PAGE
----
(I think this is the most thought-provoking part of the article for me because what I usually do in the library is focus on just this small part of the inquiry. I put too much focus on information retrieved from books and websites, no including enough other sources of information and experiences. I wonder how I can make that better…)

“Misconception 3: The duration of inquiry studies should be no more than two weeks. - […] Providing children time for inquiry exploration is vital. […] prolonged thought of, and extended interactions with, an inquiry experience encourages interconnection and a deeper sense of knowing.”

“Misconception 4: In an inquiry classroom where learners are responsible for gathering resources and information, the teacher does not need to teach. – […] the inquiry teacher works to establish and organize a climate for inquiry so that students develop the tools to explore their curiosities and become more thoughtful, reflective, and inquisitive individuals.”

(I would have added here that we also provide them with the necessary skills, in my case for example in teaching them how to search for information sources efficiently.)

“Misconception 5: Inquiring through disciplinary perspectives and sign system perspectives is no different than planning integrated units of study. – […] when children inquire through disciplinary and sign system perspectives, their questions drive the curriculum. However, in integrated untis of study, the predetermined infusion of content areas dictates the curriculum, preventing children’s authentic questions from emerging.”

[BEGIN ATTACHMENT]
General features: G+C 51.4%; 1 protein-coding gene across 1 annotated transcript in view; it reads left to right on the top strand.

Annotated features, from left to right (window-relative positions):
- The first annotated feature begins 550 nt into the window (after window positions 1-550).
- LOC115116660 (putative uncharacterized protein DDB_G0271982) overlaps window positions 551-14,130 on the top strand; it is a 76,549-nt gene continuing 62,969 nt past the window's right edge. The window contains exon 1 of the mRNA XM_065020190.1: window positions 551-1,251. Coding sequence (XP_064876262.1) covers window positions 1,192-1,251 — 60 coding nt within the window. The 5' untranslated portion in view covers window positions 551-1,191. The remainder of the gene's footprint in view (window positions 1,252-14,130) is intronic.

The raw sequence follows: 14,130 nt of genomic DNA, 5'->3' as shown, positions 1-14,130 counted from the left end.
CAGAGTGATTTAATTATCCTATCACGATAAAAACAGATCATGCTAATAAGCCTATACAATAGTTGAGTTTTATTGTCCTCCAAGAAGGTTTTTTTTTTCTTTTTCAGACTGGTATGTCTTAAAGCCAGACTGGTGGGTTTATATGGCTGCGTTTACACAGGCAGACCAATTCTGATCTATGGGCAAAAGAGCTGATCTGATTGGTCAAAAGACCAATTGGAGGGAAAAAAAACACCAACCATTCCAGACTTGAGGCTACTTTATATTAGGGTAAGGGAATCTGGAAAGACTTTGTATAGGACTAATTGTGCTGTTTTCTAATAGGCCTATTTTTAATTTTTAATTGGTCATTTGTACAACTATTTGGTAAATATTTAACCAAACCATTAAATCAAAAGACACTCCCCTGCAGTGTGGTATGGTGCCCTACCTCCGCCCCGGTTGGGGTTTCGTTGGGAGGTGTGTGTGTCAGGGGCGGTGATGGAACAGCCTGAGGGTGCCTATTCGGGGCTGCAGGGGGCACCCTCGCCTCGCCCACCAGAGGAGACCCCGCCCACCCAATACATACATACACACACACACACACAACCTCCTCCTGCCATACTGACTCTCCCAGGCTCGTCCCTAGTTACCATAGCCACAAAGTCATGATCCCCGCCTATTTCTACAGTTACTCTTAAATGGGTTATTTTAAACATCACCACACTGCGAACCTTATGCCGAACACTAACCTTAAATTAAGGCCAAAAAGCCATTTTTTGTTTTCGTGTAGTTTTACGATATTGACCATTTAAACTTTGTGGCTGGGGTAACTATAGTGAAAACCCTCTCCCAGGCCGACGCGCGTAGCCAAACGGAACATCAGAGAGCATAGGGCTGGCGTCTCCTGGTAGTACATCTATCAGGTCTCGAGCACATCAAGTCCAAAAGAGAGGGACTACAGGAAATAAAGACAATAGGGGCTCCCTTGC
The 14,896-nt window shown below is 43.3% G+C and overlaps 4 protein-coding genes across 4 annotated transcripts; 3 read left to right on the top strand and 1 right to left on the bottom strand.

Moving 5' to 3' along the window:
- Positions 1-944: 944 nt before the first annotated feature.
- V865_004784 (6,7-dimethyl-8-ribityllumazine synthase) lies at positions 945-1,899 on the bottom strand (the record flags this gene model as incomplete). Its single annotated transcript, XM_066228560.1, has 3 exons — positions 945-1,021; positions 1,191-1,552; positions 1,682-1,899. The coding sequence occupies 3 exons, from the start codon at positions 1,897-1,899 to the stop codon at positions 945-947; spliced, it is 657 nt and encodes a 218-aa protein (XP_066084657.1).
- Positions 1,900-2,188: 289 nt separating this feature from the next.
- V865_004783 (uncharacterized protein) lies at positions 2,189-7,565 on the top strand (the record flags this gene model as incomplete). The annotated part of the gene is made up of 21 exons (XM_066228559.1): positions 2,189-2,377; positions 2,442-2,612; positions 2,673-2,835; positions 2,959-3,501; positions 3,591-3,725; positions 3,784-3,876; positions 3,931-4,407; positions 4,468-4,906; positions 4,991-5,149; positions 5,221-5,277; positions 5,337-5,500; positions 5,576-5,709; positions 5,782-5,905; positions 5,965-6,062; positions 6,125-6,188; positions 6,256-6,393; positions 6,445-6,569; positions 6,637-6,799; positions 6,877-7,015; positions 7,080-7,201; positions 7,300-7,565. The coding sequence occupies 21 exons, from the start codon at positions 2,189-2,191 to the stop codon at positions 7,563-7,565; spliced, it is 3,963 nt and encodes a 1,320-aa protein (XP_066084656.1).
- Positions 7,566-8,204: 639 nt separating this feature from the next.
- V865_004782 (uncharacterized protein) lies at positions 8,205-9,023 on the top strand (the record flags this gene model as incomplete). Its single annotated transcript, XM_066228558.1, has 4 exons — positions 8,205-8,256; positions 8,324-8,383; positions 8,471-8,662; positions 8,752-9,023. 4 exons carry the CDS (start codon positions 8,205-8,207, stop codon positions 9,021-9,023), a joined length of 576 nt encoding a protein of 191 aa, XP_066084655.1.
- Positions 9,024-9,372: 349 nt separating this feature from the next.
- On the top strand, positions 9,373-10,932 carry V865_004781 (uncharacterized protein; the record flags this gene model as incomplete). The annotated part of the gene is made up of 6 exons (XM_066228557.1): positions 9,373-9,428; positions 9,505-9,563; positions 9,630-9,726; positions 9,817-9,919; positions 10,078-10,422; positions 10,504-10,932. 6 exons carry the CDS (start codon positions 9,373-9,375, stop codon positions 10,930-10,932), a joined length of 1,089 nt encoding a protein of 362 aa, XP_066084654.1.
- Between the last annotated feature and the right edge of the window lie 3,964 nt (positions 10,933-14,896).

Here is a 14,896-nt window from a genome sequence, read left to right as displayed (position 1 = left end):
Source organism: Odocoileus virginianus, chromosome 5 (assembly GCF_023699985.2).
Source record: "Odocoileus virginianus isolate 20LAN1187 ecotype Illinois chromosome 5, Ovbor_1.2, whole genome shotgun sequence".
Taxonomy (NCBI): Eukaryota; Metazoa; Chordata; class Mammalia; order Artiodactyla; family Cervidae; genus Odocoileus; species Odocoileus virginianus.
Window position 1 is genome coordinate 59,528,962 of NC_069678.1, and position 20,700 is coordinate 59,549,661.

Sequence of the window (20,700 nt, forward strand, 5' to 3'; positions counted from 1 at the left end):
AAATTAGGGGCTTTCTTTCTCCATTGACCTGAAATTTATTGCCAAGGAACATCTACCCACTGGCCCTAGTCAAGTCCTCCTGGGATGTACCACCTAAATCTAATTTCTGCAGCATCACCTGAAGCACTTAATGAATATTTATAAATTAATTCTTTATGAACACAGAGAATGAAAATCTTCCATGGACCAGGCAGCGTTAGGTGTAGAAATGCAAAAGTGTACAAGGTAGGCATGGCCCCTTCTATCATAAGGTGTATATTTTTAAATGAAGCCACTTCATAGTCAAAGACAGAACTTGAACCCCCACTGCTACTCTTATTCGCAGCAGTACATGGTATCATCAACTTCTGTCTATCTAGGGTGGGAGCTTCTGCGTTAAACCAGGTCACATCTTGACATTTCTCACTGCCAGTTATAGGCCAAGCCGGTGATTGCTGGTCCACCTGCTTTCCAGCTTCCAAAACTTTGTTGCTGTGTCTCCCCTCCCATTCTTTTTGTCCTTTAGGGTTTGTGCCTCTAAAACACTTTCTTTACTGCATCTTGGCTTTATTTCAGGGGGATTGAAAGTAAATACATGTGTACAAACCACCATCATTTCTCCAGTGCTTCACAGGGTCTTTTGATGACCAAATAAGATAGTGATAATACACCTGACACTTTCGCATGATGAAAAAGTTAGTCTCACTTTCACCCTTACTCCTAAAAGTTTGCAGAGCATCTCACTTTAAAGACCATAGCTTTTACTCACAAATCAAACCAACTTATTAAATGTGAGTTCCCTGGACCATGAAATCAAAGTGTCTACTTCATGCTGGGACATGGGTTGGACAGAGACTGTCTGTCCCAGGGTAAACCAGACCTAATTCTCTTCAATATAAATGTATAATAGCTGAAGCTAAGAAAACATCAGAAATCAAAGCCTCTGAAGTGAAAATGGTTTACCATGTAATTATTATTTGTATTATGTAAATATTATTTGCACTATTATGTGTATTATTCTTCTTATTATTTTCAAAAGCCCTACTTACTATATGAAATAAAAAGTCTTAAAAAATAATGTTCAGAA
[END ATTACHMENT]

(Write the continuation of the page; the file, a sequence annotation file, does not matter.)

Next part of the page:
“Misconception 6: An inquiry curriculum is impossible to implement because teachers have so many other subjects to teach. – […] An inquiry curriulum is not intended to be another “teaching idea” added onto the existing curriculum. It is a philosophical framework that guides instruction.”

“Misconception 7: It is worthless to implement an inquiry curriculum because it cannot be graded. – […] inquiry classrooms redefine grading. Evaluation is essential but its primary purpose is to support student reflection and growth so that learners are equally responsible and accountable for their learning. […] When children are responsible for evaluation, they have a greater personal investment in their own learning process and personal growth.”